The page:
As a result of there being no legitimate heir, the earldom again lapsed on Lord Bellamont’s death in 1800. However, despite being seriously wounded in the groin during a duel with Lord Townshend, he managed to have at least 16 offsring out of wedlock by four different women, and one of these sons, also called Charles Coote, inherited Bellamont Forest. Ultimately it was sold out of the family in the middle of the 19th century and bought by the Smiths (later Dorman-Smiths), one of whom Major-General Eric Dorman-Smith served in the British army during both the First and Second World Wars after which, having changed his surname to O’Gowan, he became involved with the IRA.
In 1987 Bellamont Forest was bought by John Coote, an Australian interior designer whose family had emigrated from Ireland at the start of the last century. John dearly loved the house and undertook to restore it to a pristine condition, keeping the decoration spare so that the beauty of the rooms’ architecture would be more apparent. There was never a great deal of furniture, just a few large pieces he had specifically made and which were inspired by Georgian workmanship. In revealing the building’s purity he not only demonstrated the splendid taste of Pearce but his own also, since it would have been tempting to intervene in the interiors.
Those interiors served wonderfully for entertaining, which John did frequently. I have been to a great many terrific parties at Bellamont, and even hosted a few there, one of which – a birthday dinner for 30 – is thankfully uncommemorated by any photographs. But there are ample souvenirs and joyous memories of John’s own sundry social gatherings, such as the thé dansants he loved to throw, when a 16-piece orchestra would play in the saloon and Jack Leslie would demonstrate how to dance the Black Bottom. The last great party at Bellamont took place during the summer of 2009 to mark John’s 60th birthday and was spectacular even by his standards, with drinks in the lower gardens followed by dinner and dancing outdoors in the balmy air.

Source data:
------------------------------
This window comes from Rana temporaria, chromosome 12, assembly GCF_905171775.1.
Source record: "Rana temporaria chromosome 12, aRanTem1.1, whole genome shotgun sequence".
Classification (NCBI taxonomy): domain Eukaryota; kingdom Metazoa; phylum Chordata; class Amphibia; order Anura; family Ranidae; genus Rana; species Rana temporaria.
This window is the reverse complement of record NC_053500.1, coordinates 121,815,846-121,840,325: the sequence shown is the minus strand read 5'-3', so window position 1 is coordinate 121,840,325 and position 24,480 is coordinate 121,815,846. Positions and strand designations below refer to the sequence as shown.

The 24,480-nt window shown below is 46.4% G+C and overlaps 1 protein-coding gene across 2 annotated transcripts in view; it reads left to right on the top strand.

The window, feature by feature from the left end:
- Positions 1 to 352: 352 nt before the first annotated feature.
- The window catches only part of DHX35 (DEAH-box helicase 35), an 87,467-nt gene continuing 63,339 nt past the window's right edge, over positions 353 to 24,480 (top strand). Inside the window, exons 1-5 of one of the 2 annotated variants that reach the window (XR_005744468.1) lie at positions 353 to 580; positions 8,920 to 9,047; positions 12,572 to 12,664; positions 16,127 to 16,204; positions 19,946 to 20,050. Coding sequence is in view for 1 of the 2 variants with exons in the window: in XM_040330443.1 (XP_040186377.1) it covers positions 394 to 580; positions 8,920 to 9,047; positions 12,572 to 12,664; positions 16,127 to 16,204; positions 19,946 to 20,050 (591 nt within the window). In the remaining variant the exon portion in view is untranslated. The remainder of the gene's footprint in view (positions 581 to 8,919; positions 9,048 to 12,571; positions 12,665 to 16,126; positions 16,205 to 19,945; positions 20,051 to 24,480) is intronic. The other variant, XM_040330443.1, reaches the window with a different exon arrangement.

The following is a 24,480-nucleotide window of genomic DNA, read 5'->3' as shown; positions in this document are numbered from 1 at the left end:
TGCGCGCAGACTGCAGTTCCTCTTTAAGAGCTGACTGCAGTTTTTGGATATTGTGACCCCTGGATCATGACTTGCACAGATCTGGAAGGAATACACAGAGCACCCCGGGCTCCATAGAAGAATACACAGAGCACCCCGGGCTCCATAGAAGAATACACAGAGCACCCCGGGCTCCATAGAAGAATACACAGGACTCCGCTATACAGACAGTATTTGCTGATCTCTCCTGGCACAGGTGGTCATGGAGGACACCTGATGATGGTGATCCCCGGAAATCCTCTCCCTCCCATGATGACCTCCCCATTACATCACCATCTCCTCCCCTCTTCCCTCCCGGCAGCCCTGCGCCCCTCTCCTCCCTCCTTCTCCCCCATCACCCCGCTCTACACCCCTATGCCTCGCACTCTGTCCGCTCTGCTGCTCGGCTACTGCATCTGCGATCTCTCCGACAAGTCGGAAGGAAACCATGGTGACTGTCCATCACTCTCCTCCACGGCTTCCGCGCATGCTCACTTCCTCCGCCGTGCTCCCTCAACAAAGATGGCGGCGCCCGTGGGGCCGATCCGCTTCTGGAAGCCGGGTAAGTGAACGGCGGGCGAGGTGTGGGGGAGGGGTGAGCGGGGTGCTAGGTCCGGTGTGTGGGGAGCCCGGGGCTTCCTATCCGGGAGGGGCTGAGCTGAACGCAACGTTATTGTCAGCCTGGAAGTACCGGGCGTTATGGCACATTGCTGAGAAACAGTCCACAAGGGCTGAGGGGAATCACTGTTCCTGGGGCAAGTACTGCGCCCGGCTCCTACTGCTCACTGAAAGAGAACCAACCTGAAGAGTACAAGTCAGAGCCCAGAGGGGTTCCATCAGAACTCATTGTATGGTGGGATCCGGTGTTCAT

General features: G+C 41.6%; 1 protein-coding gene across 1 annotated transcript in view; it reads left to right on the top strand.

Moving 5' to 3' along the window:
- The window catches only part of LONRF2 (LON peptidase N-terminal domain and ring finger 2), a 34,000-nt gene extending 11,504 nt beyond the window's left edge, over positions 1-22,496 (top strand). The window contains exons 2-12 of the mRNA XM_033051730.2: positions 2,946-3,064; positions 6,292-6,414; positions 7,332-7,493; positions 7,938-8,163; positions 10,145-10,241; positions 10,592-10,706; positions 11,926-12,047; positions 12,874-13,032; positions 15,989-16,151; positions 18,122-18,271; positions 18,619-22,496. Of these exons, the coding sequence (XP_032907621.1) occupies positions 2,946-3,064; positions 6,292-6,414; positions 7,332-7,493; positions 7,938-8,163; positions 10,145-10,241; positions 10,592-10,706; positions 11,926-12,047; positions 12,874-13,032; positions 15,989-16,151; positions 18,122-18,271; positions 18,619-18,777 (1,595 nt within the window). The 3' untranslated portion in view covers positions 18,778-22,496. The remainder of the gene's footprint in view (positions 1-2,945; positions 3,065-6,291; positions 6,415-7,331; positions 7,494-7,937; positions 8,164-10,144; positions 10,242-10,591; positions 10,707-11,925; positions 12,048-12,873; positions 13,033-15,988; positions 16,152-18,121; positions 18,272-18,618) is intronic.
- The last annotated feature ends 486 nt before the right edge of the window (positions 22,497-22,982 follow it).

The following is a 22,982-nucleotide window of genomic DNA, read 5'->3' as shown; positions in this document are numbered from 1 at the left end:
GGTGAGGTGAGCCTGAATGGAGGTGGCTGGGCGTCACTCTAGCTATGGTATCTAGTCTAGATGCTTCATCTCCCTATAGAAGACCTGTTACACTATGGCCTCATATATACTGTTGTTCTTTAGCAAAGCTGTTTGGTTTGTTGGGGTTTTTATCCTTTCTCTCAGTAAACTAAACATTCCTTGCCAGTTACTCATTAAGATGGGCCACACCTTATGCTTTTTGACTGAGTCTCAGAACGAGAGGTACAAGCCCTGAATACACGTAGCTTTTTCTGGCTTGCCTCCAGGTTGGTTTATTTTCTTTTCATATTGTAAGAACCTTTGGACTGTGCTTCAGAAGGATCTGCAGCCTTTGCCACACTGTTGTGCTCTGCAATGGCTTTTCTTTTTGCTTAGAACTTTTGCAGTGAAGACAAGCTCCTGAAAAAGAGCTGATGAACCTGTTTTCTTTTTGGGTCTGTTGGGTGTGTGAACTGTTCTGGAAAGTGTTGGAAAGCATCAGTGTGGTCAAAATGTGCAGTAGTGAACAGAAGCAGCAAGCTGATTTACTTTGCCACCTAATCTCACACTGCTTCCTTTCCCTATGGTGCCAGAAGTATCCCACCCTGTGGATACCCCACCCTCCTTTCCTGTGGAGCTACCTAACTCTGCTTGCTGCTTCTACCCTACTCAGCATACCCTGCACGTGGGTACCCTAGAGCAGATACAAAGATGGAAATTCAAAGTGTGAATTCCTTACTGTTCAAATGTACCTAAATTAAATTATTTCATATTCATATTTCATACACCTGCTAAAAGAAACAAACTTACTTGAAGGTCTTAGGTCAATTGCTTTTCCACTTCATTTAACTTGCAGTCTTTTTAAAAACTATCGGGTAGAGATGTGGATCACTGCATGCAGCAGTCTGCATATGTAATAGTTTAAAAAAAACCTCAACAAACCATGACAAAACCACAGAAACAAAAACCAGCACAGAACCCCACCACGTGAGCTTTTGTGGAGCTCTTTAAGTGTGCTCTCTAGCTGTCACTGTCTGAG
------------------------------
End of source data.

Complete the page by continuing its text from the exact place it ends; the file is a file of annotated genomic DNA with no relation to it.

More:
The following year John was obliged to put Bellamont Forest up for sale, and thereafter he rarely visited the place. Tomorrow marks the first anniversary of his death, which happened unexpectedly while he was working in Indonesia. He is still sorely mourned by all of us who knew him in Ireland. Meanwhile Bellamont slumbers, awaiting a new owner who will kiss the place back to life; there is talk now of an auction in March. One prays that whoever next assumes responsibility for Bellamont will bring to the house the same flair and fun as did John Coote for so many years.
All photographs by René Kramers (http://www.reneez.com/)
In April 1801 Sir Henry Browne Hayes, a widower approaching fifty, was brought to trial in Cork for abducting a Quaker heiress Mary Pike four years earlier and forcing her to participate in a spurious marriage. Given that the facts of the case were common knowledge and that Hayes had voluntarily surrendered to the authorities, it did not take long for a guilty verdict to be reached and for the felon to be sentenced to death. On the recommendation of Ireland’s then-Lord Lieutenant, the Earl of Hardwicke, this was commuted to transportation for life to Botany Bay. Hayes’ passage was less grim than that of the average Irish convict, since he was provided with his own cabin and allowed to bring a manservant. A year after arriving in Australia, he purchased a property immediately north-east of Sydney and there built himself a house called Vaucluse which still stands and is today managed by the Historic Houses Trust of New South Wales.